The Life, Times, and Case Against an FBI Agent
WASHINGTON — The first step of Earl Edwin Pitts's career as a double agent was direct. In July 1987, he sent a letter to a Soviet official at the United Nations seeking a meeting with the KGB.
According to federal officials, Mr. Pitts, a trained counterintelligence agent with the Federal Bureau of Investigation, developed into a highly successful spy for the Soviet KGB and later for the Russian intelligence service.
But this week, Pitts's secret life came crashing down as FBI agents placed one of their own under arrest for espionage for only the second time in the history of the bureau.
The story of Pitts's double life and the trap the FBI laid to catch him is outlined in a 64-page sworn affidavit submitted with Pitts's criminal complaint. It is a tale of intrigue and betrayal, of a man who sold out his country and his fellow agents for $224,000.
Although Pitts was arrested following an apparent successful sting operation, his case raises serious questions about the effectiveness of the FBI's counterintelligence efforts in the 1980s, a time when the bureau was going head to head with the KGB.
FBI director Louis Freeh says many of the apparent counterintelligence deficiencies have already been corrected, including requiring employees to undergo full background investigations every five years and increased use of polygraph tests.
But federal documents show the big break in the Pitts case was not the result of FBI gumshoe work. Rather, he was exposed because the Russian official who relayed Pitts's original letter to the KGB remembered him. Sometime last year that Russian, now a legal US resident, shared his information with the FBI.
Perhaps the most enduring mystery surrounding the Pitts case will be the question of why he became a double agent. Court documents suggest that his motive went beyond money. He seems to have approached his new career as a kind of high-stakes game in which he and his handlers shared more loyalty to each other than to any one nation.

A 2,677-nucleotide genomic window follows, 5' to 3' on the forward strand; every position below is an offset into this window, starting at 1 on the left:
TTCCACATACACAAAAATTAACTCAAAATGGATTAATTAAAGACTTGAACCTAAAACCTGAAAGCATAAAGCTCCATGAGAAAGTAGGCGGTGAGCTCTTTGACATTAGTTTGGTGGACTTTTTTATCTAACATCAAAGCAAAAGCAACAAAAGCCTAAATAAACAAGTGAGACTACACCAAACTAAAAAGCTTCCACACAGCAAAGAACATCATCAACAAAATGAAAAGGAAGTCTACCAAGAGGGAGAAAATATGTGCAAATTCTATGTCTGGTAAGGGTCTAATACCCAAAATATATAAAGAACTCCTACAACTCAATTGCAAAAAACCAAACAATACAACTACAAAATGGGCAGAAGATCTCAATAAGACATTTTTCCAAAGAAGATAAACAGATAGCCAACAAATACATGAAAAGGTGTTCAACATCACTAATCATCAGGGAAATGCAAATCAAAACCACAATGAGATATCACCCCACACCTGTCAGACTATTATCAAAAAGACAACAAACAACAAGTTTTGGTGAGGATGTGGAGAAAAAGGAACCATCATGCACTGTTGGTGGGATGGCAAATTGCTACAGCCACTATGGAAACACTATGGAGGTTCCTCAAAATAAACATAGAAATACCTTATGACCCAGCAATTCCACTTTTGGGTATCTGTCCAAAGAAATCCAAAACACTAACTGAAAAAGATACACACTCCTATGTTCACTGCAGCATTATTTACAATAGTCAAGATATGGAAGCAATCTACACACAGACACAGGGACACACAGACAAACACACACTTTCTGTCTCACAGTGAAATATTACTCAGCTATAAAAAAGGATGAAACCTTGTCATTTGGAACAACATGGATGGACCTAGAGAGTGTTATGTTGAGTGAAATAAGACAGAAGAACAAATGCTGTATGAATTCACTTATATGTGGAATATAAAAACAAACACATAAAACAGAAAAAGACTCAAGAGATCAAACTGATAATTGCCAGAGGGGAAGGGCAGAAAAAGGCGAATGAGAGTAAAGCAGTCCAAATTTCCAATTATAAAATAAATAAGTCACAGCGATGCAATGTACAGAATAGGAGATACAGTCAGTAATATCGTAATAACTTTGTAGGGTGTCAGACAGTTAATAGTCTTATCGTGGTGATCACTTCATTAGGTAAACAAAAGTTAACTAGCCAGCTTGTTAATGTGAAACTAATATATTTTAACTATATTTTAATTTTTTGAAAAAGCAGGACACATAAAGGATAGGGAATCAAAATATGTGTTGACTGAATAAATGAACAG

Agents faced two major hurdles in investigating Pitts. They needed to build an air-tight legal case against the suspected traitor, and they needed to gather enough information to assess how much damage Pitts had caused to US national security.
The FBI set up a sting operation using a US intelligence officer to pose as a Russian spy. The bureau also enlisted the help of the former Soviet official who received Pitts's 1987 letter. The former official contacted Pitts in August 1995 under the guise of reactivating him as a double agent.
The plan worked.
Pitts had not undertaken any spying since 1992. But when approached last year by American intelligence agents posing as Russians, he told them: "I'll do what I can." And he did.
During the past 16 months, Pitts made 22 drops of FBI internal information and documents, held nine telephone conversations, conducted two face-to-face meetings with his supposed Russian handlers, and accepted $65,000 in new payments from undercover agents.
During the course of the investigation, agents worked to encourage Pitts to reveal as much as possible about the extent of his prior spying. Last Friday, Pitts wrote to the people he believed were his Russian handlers and told them that he no longer had access to the kind of highly sensitive information he obtained during his New York counterintelligence assignment in the late 1980s. He added, referring to his earlier spying, "I believe I have provided you with everything I was aware of."
The FBI affidavit says that from 1987 to 1989 Pitts had access to the full range of operations being conducted by the bureau at that time. They included: attempts to recruit Russian intelligence officers, double-agent operations, the true identities of human assets, the true identities of defector sources, surveillance schedules, and identification, targeting, and reporting on known and suspected KGB agents in New York. In short, Pitts was a counterintelligence gold mine.
The Soviets also received the FBI's internal Soviet Administrative List. It is considered a master plan of American counterintelligence, cataloging not only all Soviet officials assigned to the US but all the FBI agents assigned to spy on them.
According to the affidavit, the FBI investigation was aided by Pitts's wife, Mary, who met with an FBI agent to express concerns about her husband after she found a letter (written by the US agent posing as a Russian) asking her husband to spy.
If convicted, Pitts faces up to life in prison.